Experts suggest ways to correct habits that keep us from resting well
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I was 15 years old when my much-loved father died of a hereditary kidney disease, at home. A day or two after he passed (before his burial) I crept into my mother's now-lonely bedroom, where she was napping. Dad was standing near her, with one elbow resting on a chest of drawers that still contained his clothes. He was an athlete, and his lean into the furniture was graceful and athletic, as he had always been.
He looked just fine, not all still and dead as he had been when the funeral people took him away a day or two before. I distinctly recall the "Ban-Lon" shirt he wore - a kind of machine knitted tee shirt. And I think his usual khaki weekend trousers. I started to rush toward him, wanting one last hug. He held up his hands as if to say, :You musn't touch me." I didn't really understand, but if those were the rules, I wasn't going to argue.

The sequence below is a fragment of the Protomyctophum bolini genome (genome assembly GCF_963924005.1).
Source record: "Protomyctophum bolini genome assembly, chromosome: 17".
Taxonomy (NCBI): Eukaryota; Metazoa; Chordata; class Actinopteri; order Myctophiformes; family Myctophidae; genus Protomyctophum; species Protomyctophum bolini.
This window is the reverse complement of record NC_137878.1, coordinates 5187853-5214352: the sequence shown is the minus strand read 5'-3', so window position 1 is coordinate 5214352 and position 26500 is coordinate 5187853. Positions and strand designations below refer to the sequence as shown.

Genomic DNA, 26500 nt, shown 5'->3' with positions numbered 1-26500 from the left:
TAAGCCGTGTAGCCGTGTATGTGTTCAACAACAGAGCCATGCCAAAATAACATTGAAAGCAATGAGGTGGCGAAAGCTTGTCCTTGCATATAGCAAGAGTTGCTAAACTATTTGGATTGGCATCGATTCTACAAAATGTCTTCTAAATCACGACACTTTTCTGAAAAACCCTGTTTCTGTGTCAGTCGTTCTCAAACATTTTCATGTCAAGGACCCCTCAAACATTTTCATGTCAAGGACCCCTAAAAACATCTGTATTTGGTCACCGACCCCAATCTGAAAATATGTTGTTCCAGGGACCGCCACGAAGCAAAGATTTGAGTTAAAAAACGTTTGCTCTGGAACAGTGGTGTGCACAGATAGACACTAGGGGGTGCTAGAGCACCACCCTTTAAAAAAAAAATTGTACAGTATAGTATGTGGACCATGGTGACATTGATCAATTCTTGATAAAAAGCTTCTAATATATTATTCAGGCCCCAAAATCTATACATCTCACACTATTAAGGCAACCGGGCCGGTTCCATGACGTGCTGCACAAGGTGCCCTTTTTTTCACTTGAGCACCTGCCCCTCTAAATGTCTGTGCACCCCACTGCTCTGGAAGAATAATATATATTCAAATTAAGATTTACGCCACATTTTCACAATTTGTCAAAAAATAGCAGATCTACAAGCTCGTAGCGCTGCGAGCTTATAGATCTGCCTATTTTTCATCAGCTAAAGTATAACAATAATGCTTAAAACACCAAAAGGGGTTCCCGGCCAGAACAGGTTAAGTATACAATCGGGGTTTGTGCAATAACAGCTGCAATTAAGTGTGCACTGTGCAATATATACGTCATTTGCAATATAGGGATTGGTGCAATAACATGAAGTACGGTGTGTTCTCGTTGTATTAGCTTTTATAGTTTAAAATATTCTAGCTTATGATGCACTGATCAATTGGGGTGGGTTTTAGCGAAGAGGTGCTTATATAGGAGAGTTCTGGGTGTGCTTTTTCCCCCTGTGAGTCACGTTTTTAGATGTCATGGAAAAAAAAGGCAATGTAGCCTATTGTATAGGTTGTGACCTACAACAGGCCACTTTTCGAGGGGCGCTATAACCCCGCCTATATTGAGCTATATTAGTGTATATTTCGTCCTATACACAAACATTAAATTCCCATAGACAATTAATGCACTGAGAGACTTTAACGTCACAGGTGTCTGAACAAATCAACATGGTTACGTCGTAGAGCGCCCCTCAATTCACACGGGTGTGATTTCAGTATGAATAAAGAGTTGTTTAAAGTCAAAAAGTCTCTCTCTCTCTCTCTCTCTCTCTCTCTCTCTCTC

We didn't talk, really, It was more telepathic.
I wanted to wake Mother, as she had been devastated by his death, but he did not want me to wake her. He was very firm about that.
When I eventually woke her I had to tell her the wonderful news - Dad had visited, sent his love, and he is fine! She went into a raging fit and said "Don't you EVER try to spout such garbage at me again. I DON'T BELIEVE A WORD OF IT. I had felt loved and comforted. Mother felt only rage at my apparent lie. She took to drinking herself into a stupor every night thereafter for decades.
Research now shows psychotherapy can help certain bereaved people.
Time doesn't heal, it's what you DO with the time that does.
It's time to quit describing grieving as occurring in stages.
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